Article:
A. In March 2009, the EPA proposed the first national comprehensive system for reporting emissions of carbon dioxide and other greenhouse gases produced by major sources in the United States. The regulation is open for comment. If adopted it will require that companies with significant greenhouse gas emissions keep careful tabs on those emissions and report them regularly to the EPA. If this proposal is approved as a rule, as is expected, it will likely provide data that constitute a major basis for future carbon control. Data collection required under the proposed rule is to begin on January 1, 2010. Reporting will be due early in 2011. The data will have to be plant- and operation-specific. Failure to report, and inaccurate reporting, will result in significant penalties. Companies should therefore immediately start gaining an understanding of this issue. Further information is available here: GHG Reporting Rules. http://www.epa.gov/climatechange/emissions/ghg_infosheets.html
What Will Cap and Trade Likely Mean?
A. Essentially, the adoption of cap and trade legislation will result in businesses, especially transporters, manufacturers and electric utilities having to find ways to cut their use of combustion of fossil fuels for energy or processing, either directly with process change, or indirectly by assuring they receive energy with less dependence on combustion for its source. In some cases this will be a serious and rather expensive challenge. Since the issue is not purely a matter of efficiency, the use of non-carbon energy sources may actually cost more than businesses may realize. A recent report so states: Costs to Industry Report. http://www.irrcinstitute.org/pdf/PR_6_2_09.pdf
Are There Other Important Climate Related Regulations in the United States?
A. In the United States, for publicly owned businesses regulated by the United States Securities and Exchange Commission (SEC), the SEC rules require disclosure of material business information. They provide for a company analyzing new trends, possible legislation, future regulatory costs, and also physical threats to their assets and operations from reasonably foreseeable causes. Many argue that these rules require mandatory inclusion of an explanation of the effects of "climate change" on the business, both pro and con. Failure to disclose material information can expose a company to SEC sanctions or shareholder complaints.
These requirements are fascinating, since, in the context of climate change, there is often an implicit assumption that climatic change will occur more or less in the direction of the global warming that carbon control advocates foresee. However, there are in existence competent scientific papers that predict global cooling, rather than warming. Moreover, there is confusion in the assumptions, since climatologists generally see colder temperatures as producing more violent storms, whereas some global warming alarmists assert the opposite. ASTM International, one of the largest voluntary standards development organizations in the world, has a draft standard on this subject worth noting. It is described here: ASTM Draft Rule Description http://www.brattle.com/ _documents/UploadLibrary/Upload728.pdf. A number of states, including California, have individual state requirements that business needs to be aware of as well.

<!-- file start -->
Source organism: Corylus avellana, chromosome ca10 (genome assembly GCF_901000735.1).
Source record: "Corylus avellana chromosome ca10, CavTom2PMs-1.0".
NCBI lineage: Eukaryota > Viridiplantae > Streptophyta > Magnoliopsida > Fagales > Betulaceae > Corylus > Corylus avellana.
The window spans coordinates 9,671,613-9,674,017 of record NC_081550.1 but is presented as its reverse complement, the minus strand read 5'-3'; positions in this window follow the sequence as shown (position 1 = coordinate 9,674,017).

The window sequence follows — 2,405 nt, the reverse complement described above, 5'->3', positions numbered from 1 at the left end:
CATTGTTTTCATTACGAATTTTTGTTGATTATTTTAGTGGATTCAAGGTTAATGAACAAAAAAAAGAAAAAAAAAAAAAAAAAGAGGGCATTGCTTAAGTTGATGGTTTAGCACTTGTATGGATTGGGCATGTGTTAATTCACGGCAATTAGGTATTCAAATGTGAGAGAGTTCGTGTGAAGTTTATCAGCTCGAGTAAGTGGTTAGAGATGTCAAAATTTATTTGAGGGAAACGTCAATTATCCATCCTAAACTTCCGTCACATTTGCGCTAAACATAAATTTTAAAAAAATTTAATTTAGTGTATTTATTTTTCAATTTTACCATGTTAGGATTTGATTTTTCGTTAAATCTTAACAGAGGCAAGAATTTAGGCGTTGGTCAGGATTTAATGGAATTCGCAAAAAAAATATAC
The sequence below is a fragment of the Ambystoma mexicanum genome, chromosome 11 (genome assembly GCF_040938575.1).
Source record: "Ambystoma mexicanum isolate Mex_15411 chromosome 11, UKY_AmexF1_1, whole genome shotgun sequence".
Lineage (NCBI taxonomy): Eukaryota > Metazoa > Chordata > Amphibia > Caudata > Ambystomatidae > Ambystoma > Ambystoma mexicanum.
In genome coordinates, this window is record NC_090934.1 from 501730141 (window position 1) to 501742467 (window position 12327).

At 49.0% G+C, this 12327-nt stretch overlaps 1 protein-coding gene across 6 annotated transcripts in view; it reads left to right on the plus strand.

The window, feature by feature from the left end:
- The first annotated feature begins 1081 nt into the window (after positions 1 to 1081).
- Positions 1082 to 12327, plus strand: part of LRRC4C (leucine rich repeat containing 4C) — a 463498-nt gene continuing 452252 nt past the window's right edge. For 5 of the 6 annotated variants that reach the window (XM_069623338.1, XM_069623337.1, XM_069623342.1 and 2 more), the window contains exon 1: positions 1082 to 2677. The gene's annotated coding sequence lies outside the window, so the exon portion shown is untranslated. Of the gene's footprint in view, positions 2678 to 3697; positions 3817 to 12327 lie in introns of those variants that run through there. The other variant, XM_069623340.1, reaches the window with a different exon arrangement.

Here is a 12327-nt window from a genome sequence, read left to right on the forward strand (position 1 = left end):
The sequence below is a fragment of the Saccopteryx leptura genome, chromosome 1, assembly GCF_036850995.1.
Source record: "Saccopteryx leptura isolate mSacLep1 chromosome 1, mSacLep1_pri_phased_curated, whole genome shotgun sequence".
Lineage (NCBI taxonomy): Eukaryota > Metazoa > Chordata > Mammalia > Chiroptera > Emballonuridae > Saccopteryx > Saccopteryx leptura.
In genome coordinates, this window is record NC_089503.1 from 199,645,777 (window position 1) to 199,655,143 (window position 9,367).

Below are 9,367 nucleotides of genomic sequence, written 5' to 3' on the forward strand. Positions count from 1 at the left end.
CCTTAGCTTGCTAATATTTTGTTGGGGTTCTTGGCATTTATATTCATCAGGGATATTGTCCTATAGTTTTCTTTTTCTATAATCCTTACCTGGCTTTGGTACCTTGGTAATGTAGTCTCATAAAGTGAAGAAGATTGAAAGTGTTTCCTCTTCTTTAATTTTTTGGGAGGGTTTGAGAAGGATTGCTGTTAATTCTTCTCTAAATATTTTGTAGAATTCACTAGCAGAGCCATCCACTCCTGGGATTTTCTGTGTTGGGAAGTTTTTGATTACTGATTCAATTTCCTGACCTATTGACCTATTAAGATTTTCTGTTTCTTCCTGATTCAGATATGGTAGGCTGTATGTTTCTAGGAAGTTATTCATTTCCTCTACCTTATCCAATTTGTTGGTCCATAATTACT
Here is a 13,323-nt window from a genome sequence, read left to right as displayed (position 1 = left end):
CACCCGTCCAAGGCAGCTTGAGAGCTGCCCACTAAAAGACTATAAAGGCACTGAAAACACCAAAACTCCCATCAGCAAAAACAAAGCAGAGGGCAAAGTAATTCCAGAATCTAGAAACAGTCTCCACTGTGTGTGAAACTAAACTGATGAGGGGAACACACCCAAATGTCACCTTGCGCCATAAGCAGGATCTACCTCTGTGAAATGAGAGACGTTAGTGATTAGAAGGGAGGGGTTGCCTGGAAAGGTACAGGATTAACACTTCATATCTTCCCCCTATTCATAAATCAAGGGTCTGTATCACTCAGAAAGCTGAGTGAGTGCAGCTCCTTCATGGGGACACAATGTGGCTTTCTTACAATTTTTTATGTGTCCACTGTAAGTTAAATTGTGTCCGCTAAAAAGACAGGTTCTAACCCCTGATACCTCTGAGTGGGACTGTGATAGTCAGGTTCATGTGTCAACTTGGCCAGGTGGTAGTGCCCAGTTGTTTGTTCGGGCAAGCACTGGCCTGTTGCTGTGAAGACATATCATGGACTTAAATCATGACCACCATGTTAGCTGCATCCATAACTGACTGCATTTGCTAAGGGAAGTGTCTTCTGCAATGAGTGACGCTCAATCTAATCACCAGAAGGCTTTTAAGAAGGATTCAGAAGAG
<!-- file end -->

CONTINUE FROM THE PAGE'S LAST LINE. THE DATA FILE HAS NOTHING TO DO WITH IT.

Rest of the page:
Will Carbon Emission Reduction Save the Planet From Warming?
A. Opinions are split as to whether carbon emission reduction will save the planet from warming. My personal view is that carbon reduction by industry around the world will have little effect on the planet, but that it will be extremely costly. The planet could grow warmer with or without it, or the planet could grow cooler with or without it. In other words, based on my review of the literature, carbon dioxide does not control climate. If, as some recent science suggests, man's activity is only responsible for, 20 percent of the rise in carbon dioxide levels over the past 50 years, then there is little or no leverage for man to utilize, even if one asserts a direct cause-effect relationship between carbon dioxide and worldwide temperature. For serious discussions of these and other complexities of climate from a scientific, albeit skeptical, viewpoint, see: International Climate and Environmental Change and Assessment Project http://www.icecap.us/ and Science & Public Policy Institute http://scienceandpublicpolicy.org Reports are available at: RealClimate http://realclimate.org/
Would Not a "Green Economy" Be a Better and Environmentally Improved Economy?
A. According to most "green advocates" the effects of "green" efforts will be a cleaner environment along with a renewed, sustainable economy. Unquestionably, some "green" measures will save people money in the long run. However, others maintain that carbon control legislation is unnecessary, unworkable and extremely costly. Energy expenditure increases of around $3,000 per household are commonly projected, although tax credits and other proposals are being discussed to mitigate such costs. In California, where some "green" measures are already in effect, critics recently argued that the economic cost projections of green advocates were turning out to be significantly understated.
Harvey M. Sheldon (www.hinshawlaw.com/hsheldon) is a partner in the Environmental practice group of Hinshaw & Culbertson LLP, based in Chicago. He has extensive experience in the field of environmental law, including both counseling and litigation. Hinshaw & Culbertson LLP is a national law firm that offers a full-service practice, with an emphasis in litigation, corporate and business law, environmental, intellectual property, labor and employment law, professional liability defense, and wealth preservation and taxation matters. www.hinshawlaw.com